With the forgoing as the precursor to today's problems, it is clear that problems in the financial sector will remain until residential real estate prices stabilize. This is likely some distance off. For example, John Burns of John Burns Real Estate Consulting, one of the most knowledgeable real estate experts in the US, states that US house prices are likely to fall by approximately 22% in total, 12% of which has already occurred. 1Using a different methodology and measuring sales only in the 20 largest metropolitan areas, Robert Shiller, founder of the Case-Shiller Real Estate Index, believes prices will fall by approximately 30%, 17% of which has already occurred2.

If these experts are correct, and there is little reason to believe they are wrong, given the tendency of all markets to revert to their mean values over time, we are only just over half of the way through the eventual fall in US house prices.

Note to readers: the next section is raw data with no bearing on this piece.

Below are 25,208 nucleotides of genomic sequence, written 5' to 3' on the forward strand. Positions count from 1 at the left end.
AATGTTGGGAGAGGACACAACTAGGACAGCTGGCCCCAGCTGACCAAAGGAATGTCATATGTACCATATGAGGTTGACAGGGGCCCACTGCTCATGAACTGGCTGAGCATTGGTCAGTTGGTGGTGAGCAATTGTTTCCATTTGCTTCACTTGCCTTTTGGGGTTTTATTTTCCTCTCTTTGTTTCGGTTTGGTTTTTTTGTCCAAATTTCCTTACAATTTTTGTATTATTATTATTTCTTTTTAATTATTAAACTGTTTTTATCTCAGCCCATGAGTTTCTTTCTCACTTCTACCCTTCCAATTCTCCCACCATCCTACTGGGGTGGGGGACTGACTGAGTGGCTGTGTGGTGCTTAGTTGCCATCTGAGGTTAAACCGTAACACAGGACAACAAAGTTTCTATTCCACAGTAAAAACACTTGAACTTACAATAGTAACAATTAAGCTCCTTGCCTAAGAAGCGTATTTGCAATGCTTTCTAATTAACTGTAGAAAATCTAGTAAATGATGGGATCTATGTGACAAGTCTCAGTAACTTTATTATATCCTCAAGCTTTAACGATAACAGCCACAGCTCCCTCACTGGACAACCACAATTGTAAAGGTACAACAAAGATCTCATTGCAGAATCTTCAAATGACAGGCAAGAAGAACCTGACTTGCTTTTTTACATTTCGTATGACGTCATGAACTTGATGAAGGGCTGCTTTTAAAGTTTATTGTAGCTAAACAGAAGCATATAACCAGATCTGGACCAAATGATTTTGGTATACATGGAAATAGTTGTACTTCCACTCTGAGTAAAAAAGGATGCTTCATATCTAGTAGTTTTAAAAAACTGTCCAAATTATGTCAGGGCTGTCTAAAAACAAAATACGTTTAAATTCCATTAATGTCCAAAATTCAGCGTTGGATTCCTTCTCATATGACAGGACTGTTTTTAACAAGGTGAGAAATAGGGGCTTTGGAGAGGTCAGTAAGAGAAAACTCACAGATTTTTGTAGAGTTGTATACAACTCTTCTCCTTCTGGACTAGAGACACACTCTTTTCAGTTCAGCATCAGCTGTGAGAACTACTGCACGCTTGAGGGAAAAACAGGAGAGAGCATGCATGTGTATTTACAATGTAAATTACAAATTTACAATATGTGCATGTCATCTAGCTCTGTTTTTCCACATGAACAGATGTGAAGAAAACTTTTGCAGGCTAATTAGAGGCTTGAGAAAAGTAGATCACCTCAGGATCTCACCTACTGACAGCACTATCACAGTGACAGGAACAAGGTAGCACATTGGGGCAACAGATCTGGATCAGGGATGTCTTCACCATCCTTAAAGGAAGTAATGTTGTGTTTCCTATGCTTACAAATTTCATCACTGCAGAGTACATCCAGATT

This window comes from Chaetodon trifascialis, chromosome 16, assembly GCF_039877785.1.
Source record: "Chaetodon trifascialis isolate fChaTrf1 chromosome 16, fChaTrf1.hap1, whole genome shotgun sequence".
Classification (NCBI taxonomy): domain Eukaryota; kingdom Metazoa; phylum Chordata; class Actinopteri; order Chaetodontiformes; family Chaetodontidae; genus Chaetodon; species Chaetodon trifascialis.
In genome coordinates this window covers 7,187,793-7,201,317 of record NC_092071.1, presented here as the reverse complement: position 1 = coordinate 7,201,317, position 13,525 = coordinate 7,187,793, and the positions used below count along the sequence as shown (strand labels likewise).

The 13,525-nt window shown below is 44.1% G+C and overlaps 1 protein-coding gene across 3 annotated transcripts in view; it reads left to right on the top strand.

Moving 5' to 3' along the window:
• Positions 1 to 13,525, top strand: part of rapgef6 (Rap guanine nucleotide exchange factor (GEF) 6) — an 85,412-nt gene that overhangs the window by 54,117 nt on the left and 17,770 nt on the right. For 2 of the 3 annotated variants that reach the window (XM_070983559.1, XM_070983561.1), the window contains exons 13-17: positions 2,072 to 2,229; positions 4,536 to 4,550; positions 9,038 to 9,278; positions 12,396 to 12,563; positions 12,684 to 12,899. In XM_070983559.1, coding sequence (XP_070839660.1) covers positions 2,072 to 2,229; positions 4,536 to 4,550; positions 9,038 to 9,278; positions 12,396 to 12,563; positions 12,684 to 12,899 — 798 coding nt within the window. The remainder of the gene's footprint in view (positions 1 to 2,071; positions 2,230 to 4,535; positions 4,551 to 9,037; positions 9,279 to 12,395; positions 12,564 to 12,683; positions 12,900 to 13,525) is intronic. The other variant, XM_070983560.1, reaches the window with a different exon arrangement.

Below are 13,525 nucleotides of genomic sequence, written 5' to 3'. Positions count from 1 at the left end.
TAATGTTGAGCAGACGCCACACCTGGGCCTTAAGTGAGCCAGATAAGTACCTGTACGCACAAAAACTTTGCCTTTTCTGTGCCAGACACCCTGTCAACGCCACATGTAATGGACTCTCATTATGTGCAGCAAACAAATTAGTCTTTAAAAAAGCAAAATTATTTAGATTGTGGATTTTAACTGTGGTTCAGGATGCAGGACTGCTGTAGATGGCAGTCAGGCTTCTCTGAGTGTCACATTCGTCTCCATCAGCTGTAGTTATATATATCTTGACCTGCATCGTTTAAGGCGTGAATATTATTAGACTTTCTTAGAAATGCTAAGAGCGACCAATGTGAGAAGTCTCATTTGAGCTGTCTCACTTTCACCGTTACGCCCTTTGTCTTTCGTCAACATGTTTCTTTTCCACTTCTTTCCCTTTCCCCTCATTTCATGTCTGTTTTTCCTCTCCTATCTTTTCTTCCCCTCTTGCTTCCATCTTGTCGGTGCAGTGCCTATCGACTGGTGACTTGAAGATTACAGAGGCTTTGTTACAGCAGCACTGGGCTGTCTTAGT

Will the bail out of the financial sector announced last week stop the bleeding? In my opinion, it will not, unless some way is found to stabilize the value of US residential property. That remains to be seen.

Mr. Ironside is a Faculty Member with The Knowledge Bureau and author of the Knowledge Bureau Courses entitled Financial Literacy: The Relationship Between Risk and Return and Portfolio Construction for Real Wealth Management.

1 As reported in Housing: Are we Near the Bottom, John Mauldin, September 12, 2008
2 As reported in Housing: Are we Near the Bottom, John Mauldin, September 12, 2008